Static verification consists of checking the knowledge base of the KBS for logical anomalies. Frameworks for anomalies in rule-based KBS have been well-explored, and software tools exist to detect them (Preece, Shinghal and Batarekh, 1992). The most commonly-identified anomalies - and the ones detected by most of the available tools - are redundancy and conflict. Redundancy occurs when a knowledge base contains logical statements that play no purpose in the problem-solving behaviour of the system; this typically indicates that the system is incomplete in some way. Conflict occurs when there are logical statements that are mutually inconsistent, and would therefore cause the system to exhibit erroneous behaviour. Anomalies may exist in any of the formal artifacts: the implemented system, the design model, and - if it is defined formally - the conceptual model.
Formal Proof
Formal proof is a more thorough form of logical analysis of the (formal) artifacts in the development process than that provided by static verification. As described in Section 1, where requirements are amenable to formal specification, proof techniques can be employed to verify that the formal artifact meets the specified requirements. A review of opportunities to use formal methods in knowledge engineering is provided by Meseguer and Preece (Meseguer and Preece, 1995). In practice, however, while there are many formal specification languages for KBS, there are few documented examples of the use of proof techniques to very user requirements.
Cross-Reference Verification
When there exists descriptions of the KBS at different "levels", it is desirable to perform cross-checking between these, to ensure consistency and completeness. For example, we would expect the concepts that are specified as being required at the conceptual level to be realised in terms of concrete entities at the design level, and in terms of concrete data structures in the implemented system. Therefore, the most appropriate uses of cross-reference verification are to check correspondence between:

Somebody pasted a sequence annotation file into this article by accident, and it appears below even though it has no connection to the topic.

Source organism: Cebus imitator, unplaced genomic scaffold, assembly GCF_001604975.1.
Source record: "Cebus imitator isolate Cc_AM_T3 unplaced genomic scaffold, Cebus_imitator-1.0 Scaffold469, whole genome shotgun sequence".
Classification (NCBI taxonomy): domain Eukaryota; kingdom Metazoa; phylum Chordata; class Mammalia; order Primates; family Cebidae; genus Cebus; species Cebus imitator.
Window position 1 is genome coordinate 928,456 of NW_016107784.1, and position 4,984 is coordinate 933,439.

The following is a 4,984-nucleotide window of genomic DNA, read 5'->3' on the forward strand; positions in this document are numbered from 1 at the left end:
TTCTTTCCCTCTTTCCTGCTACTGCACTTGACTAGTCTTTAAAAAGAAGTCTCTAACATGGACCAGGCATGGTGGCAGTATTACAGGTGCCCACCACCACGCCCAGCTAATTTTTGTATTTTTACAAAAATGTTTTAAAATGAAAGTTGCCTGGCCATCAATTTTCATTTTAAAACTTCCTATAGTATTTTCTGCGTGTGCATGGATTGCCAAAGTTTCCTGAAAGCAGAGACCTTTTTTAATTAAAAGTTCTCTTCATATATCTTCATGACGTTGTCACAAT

Empirical Testing
All software testing involves running the system with test cases, and analysing the results. The software testing literature distinguishes between function-based testing and structure-based testing. Function-based testing bases the selection of test cases upon the functional requirements of the system, without regard for how the system is implemented. The success of function-based testing is dependent upon the existence of a "representative" set of test cases. In structure-based testing, test cases are selected on the basis of which structural components of the system they are expected to exercise; the objective is to show that the system produces acceptable results for a set of test cases that exercise all structural components of the system. Testing can be applied only to the executable artifacts: typically only the implemented system.
Table 1 summarises the applicability of the various types of V&V technique to the KBS development artifacts.

Table 1: Applicability of V&V techniques to KBS development artifacts.
Artifact V&V techniques
Conceptual model Inspection, Static verification (if formalised), Cross-ref verification (against Design model)
Design model Inspection, Static verification, Formal proof, Cross-ref verification (against Conceptual model, Implemented system)
Implemented system Inspection, Static verification, Testing, Cross-ref verification (against Design model)

Table 1 shows only potential applicability of techniques to artifacts. The really important questions go beyond this, to ask:

The last question acknowledges the fact that not all V&V techniques can be used with all methods. For example, static verification to detect logical anomalies can be applied to the implemented system only if the implementation is created using a suitable programming language (one for which logical anomalies can be defined). Similarly, formal proofs can be applied to the design model only if an appropriate proof theory exists for the modelling language.